STM32 debugging using the ST-LINK debug probe from STMicroelectronics

Posted by Magnus Unemyr on Apr 9, 2015 9:40:00 AM

Many STM32 developers use ST-LINK as their JTAG/debug probe. In particular, it is soldered onto many STM32 starter kits and evaluation boards, including the STM32 Discovery Kits and Nucleo boards. But it is also offered as a low-cost stand-alone JTAG/debugger probe as well.

So what debugging capabilities can you expect when hooking up the C/C++ debugger in your IDE to your STM32 board using the ST-LINK JTAG/debug probe? Considering its price, it is a very useful and convenient debug solution, but it also doesn’t offer the performance or all of the more advanced capabilities of for example the SEGGER J-Link or J-Trace debug probes.


To start with, ST-LINK supports STM32 debugging using both JTAG and SWD modes. Why does this matter?

JTAG mode is sufficient for simple run-stop/single-step debugging; but SWD mode is needed if you want to use the real-time event- and data tracing capabilities offered by the Serial Wire Viewer (SWV) debugger capabilities in the Cortex-M core. SWV event- and data tracing is offered by Cortex-M cores using the 1-pin SWO trace output pin (which is available in SWD mode but not in JTAG mode).

And so, if you want to exploit some super-useful debugger capabilities offered by the Cortex-M core in your STM32 project, you need to debug your board in SWD mode rather than in JTAG mode. And trust me, you really want use Serial Wire Viewer (SWV) event- and data tracing!

SWV is a low cost solution, enabling a vast set of advanced debugger capabilities, including:

  • Single-channel and multi-channel printf() redirection to a debugger console
  • Software instrumented tracing
  • Real-time variable watch
  • Graphical oscilloscope-styled variable value chart plots
  • Memory and variable access history log
  • Performance analysis using statistical profiling
  • Execution time measurement
  • Interrupt and exception event logging
  • Interrupt and exception statistics
  • Interrupt and exception nesting analysis
  • General event logging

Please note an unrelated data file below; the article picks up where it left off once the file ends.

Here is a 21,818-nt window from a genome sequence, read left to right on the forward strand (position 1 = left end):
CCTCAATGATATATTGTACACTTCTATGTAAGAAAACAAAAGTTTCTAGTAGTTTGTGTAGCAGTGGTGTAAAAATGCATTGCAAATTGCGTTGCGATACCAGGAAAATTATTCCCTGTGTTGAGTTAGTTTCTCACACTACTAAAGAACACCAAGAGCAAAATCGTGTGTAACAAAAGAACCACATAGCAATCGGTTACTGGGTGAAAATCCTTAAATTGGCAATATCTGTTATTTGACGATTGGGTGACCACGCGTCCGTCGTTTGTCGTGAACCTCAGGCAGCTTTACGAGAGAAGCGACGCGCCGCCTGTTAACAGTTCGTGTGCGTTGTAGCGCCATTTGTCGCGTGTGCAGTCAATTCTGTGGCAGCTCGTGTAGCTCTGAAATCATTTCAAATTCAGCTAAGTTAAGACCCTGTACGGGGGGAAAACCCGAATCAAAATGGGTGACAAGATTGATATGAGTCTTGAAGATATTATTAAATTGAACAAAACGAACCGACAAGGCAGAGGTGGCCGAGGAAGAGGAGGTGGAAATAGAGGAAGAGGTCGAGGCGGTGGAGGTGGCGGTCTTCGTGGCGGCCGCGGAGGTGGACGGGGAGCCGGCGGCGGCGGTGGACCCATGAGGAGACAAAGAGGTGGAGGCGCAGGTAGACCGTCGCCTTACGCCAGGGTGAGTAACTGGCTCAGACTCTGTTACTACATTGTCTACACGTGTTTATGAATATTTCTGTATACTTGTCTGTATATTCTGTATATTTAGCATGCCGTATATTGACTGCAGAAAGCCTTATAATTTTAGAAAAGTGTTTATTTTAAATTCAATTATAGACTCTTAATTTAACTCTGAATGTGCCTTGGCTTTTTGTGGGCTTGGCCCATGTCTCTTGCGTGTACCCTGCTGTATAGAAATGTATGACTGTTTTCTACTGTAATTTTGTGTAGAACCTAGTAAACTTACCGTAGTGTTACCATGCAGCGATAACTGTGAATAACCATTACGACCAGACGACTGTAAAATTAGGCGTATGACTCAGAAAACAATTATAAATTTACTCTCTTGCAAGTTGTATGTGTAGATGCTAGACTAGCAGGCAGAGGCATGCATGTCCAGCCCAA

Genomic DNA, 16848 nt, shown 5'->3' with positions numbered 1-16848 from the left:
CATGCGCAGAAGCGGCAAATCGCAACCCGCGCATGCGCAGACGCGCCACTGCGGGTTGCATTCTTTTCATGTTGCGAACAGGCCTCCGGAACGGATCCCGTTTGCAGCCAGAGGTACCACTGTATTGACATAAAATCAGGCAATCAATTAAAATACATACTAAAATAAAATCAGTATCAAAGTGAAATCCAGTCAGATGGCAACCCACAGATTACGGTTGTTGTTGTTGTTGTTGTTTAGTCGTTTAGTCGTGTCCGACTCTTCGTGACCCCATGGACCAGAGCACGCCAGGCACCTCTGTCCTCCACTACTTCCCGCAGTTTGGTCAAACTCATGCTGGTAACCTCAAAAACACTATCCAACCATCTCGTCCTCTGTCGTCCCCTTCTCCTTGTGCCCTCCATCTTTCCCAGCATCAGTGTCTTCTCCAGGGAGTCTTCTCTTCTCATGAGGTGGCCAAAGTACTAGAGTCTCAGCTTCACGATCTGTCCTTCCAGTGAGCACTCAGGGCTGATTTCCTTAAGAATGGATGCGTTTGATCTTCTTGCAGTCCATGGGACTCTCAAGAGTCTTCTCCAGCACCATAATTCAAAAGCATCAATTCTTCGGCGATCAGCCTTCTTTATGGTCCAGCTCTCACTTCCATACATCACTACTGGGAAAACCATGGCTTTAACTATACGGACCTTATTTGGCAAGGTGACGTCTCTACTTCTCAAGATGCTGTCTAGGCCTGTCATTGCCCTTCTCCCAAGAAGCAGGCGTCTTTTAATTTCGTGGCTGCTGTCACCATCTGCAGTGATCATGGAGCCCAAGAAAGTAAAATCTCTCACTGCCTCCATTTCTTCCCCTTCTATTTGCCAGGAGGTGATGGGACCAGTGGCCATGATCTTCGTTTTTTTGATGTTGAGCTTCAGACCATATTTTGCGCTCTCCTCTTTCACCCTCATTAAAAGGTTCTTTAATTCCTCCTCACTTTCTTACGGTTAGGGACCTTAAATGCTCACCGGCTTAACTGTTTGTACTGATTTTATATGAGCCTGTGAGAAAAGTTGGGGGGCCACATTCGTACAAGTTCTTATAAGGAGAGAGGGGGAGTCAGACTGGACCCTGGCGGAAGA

All of these advanced SWV event- and data trace debugger capabilities are offered by ST-LINK, provided you debug in SWD mode and provided that your IDE’s debugger support it. And why should you not employ these very capable debugging techniques in your toolbox when they incur no extra hardware cost?

Compared to SEGGER J-Link/J-Trace and some other high-end debug probes however, the ST-LINK offers lower Flash download performance, and lacks some other advanced capabilities. And of course, SEGGER J-Trace adds support for ETM/ETB instruction tracing, enabling you to record execution history for later analysis. ETM/ETB instruction tracing is not supported by ST-LINK (which is quite natural considering its low-cost), at least not at the time of writing this article.

To provide a good STM32 debugging experience, not only a debugger probe like ST-LINK or SEGGER J-Link is needed; you also need to have a compiler/debugger IDE with matching capabilities.

Our Atollic TrueSTUDIO Pro C/C++ IDE is a great fit for professional STM32 development; it supports both ST-LINK and SEGGER J-Link/J-Trace really well, and it has outstanding support for SWV event- and data tracing, as well as ETM/ETB instruction tracing.

Furthermore, Atollic TrueSTUDIO Pro adds an STM32 hard fault crash analyzer as well, telling you why the software brought the CPU to a hard fault condition, what C/assembler line made it happen, and under what circumstances. Hard faults can easily occur for example by division by zero, illegal memory access due to pointer errors, etc.

It is worth noting that most ECLIPSE and GNU (gcc/gdb) tools do not support SWV event- and data tracing, ETM/ETB instruction tracing or hard fault crash analysis. Atollic TrueSTUDIO Pro (which is based on ECLIPSE and GNU gcc/gdb) do however support all these technologies thanks to commercially developed proprietary extensions.

Furthermore, Atollic TrueSTUDIO fully supports both the ST-LINK and Segger J-Link/J-Trace debugger probes, as well as virtually all STM32 devices, STM32 evaluation and starter kit boards, including the STM32 DiscoveryKits, STM32 EVAL boards, and STM32 Nucleo boards. Atollic TrueSTUDIO also works well with the STM32CubeMX device driver generator product from STMicroelectronics.

Read more about STM32 development here:
12 great tools and techniques for STM32 developers

You can also download our whitepaper:

Read our STM32 development whitepaper!


Topics: ECLIPSE, ARM Cortex, GNU tools (GCC/GDB), Debugging, Atollic TrueSTUDIO, ST-LINK